This week, the Colorado supreme court struck down that state’s parental-choice program. Now, tens of thousands of children in Colorado will have to wait at least one more year for their much-needed educational opportunities.
”I don’t know how these parents can wait,” said State Representative Nancy Spence, a champion of Colorado’s voucher legislation. For Yvonne Trujillo, it’s not easy. Her six-year-old son Jacob has tried two public schools in as many years, and she has not been happy with the results. “It’s not what I want for him,” she said. “I want my son to get the best education he can.” But as a single mother of three, she cannot afford to send her children to parochial schools. She has no choice but to wait.
She is not alone. The Colorado parental-choice program would have given over 6,000 families who applied for vouchers a chance to get out of failing schools and into private schools of their choice. Instead, the state’s teachers’ unions sued and the state supreme court, in a 4-3 decision, held that Colorado’s “Opportunity Contracts” violated a provision of the state constitution which grants local school boards sole control over instruction in public schools.
While the program did not interfere with local school boards’ control over instruction in public schools, it did use locally raised funds to empower parents to send their kids to private schools. The court ruled that controlling locally raised funds is controlling instruction in public schools, and therefore the state cannot do it.
Rep. Spence expected this reasoning from the court’s members, a majority of whom were appointed by Democrats. Therefore, she introduced a bill last April that would have negated the “local control” issue by reworking the parental-choice program to use only state money for vouchers. However, the new bill failed by one vote. Rep. Mark Cloer, a Republican, voted for the original bill but then changed his mind about vouchers. After he single-handedly defeated the new bill, he told the press he did not want to put private schools, “especially religious ones, under further state control.”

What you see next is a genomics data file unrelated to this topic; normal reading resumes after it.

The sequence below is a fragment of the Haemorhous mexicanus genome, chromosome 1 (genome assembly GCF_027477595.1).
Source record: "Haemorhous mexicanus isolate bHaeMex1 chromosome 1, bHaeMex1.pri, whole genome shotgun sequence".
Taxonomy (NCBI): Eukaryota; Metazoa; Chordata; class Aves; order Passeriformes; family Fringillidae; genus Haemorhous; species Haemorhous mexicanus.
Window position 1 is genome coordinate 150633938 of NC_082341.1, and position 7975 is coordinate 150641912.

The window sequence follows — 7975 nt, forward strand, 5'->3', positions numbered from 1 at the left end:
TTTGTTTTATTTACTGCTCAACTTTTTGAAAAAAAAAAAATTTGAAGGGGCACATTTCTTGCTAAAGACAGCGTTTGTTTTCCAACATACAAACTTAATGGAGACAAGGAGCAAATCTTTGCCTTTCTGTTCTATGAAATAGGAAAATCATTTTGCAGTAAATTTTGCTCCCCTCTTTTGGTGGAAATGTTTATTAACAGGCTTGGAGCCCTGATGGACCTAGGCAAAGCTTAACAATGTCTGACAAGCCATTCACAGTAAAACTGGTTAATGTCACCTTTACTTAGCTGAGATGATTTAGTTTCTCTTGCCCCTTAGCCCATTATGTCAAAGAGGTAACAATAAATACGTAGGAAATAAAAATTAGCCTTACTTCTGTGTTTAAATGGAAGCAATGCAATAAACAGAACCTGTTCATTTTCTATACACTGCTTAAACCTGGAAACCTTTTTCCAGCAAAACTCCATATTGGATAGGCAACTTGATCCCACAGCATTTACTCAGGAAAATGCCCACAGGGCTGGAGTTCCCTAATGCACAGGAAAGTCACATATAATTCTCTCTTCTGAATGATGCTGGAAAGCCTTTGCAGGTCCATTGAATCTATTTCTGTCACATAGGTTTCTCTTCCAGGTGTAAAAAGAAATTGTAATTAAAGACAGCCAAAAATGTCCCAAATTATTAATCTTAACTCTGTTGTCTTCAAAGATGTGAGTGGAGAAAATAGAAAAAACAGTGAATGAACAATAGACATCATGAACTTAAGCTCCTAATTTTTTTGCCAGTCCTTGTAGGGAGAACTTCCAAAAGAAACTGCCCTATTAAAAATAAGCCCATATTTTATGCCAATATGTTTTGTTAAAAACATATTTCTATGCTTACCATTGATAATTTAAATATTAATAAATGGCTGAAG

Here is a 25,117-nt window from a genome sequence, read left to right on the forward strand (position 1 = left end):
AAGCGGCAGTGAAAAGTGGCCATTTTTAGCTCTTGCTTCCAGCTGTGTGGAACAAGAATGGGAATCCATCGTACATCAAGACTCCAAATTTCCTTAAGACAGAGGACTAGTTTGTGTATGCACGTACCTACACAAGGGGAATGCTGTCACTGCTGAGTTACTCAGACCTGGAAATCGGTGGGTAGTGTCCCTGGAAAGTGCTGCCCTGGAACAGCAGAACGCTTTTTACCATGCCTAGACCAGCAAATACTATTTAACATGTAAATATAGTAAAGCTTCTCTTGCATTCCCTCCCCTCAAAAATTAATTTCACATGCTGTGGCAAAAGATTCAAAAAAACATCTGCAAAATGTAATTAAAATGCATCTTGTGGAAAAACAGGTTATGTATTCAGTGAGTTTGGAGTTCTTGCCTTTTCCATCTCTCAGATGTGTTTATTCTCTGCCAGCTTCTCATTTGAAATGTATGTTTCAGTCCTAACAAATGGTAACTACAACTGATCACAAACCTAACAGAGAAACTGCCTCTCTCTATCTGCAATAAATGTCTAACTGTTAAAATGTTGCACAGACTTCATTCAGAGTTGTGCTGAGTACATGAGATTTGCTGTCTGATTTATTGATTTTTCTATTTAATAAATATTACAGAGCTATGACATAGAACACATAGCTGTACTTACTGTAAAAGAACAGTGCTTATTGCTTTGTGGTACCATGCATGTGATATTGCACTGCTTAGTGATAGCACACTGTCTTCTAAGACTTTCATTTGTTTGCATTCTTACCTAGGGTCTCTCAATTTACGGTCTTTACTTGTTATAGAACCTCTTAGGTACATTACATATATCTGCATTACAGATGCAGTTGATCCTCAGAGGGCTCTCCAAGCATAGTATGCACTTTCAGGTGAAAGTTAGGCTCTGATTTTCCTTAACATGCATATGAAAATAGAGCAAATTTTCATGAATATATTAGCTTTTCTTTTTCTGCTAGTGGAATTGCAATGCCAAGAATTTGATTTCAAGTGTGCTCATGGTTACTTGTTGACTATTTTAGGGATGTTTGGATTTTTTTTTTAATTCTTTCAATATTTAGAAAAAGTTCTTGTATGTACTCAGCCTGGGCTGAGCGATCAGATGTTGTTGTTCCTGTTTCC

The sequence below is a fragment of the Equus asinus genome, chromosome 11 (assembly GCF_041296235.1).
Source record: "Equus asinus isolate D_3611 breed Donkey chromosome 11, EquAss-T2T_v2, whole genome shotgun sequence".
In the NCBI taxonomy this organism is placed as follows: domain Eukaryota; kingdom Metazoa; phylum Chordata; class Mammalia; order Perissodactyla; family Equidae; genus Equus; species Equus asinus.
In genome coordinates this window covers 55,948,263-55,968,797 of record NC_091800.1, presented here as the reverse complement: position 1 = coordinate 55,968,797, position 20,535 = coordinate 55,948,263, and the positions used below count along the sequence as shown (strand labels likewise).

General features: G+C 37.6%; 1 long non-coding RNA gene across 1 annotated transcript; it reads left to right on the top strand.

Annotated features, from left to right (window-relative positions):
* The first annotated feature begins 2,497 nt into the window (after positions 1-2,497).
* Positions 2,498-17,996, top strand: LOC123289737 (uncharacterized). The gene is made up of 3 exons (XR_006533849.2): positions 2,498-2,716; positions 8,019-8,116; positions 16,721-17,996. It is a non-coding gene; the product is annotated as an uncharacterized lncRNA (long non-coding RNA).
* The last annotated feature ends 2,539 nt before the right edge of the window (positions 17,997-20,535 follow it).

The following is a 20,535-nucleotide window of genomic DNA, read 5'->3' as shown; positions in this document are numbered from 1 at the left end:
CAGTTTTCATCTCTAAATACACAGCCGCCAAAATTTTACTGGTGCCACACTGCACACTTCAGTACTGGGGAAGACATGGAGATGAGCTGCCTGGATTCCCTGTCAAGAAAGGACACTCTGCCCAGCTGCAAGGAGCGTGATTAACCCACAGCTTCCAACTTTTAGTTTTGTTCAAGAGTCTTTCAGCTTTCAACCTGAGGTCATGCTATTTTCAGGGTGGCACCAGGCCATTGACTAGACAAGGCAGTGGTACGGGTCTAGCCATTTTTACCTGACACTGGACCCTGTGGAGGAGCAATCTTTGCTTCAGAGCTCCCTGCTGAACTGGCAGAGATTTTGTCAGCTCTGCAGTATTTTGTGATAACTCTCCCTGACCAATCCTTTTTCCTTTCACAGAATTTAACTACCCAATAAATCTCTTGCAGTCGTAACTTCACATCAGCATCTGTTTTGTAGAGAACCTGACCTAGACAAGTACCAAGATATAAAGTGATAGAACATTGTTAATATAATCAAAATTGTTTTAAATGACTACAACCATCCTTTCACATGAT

It is unclear whether Cloer was being willfully ignorant, politically craven, or both, but in any case his statement was wrong. The new program did not put additional state controls on private schools, nor was it different from the first program, for which he voted, except for its reliance on state money to avoid the “local control” issue. Nevertheless, the teachers’ unions were so impressed with Cloer’s change of heart that two of their lobbyists (Ryan Wulff and Tony Salazar) donated to his reelection campaign.
Conservatives in Cloer’s district weren’t so impressed. One, local activist Linda Stahnke, is challenging Cloer for the Republican nomination. Despite the best efforts of Cloer’s supporters to keep her off the ballot, she prevailed in a decision handed down yesterday–only hours after the state supreme court made her race much more significant–and she will face Cloer in an August 10 primary election.
“This school district is on probation for weak standardized-test scores,” Stahnke said. “This is a very blue-collar, very ethnically diverse district,” she said, “but I’ve found that this issue cuts across traditional boundaries. Most people here want school choice.”
The only option left for Colorado parents of children in failing schools is the bill that Cloer defeated. Rep. Spence will reintroduce that bill and try to pass it when the legislature reconvenes next January, but that will be difficult unless Colorado Republicans send lawmakers a strong message by voting Cloer and school-choice opponents like him out of office.
A state legislature with just a few more school-choice advocates like Stahnke could pass a bill in January that comports with the state constitution, and Colorado could have a voucher program working for kids by the fall of 2005. Institute for Justice president Chip Mellor, who represented Trujillo and other parents against the unions, explained why this is so important: “Otherwise, these kids will lose irretrievably another year in which they could have been in good schools, but instead have to stay in schools that clearly and manifestly do not meet their needs.”
In addition to this year, he meant.
–Stephen Spruiell is a Collegiate Network/NR intern.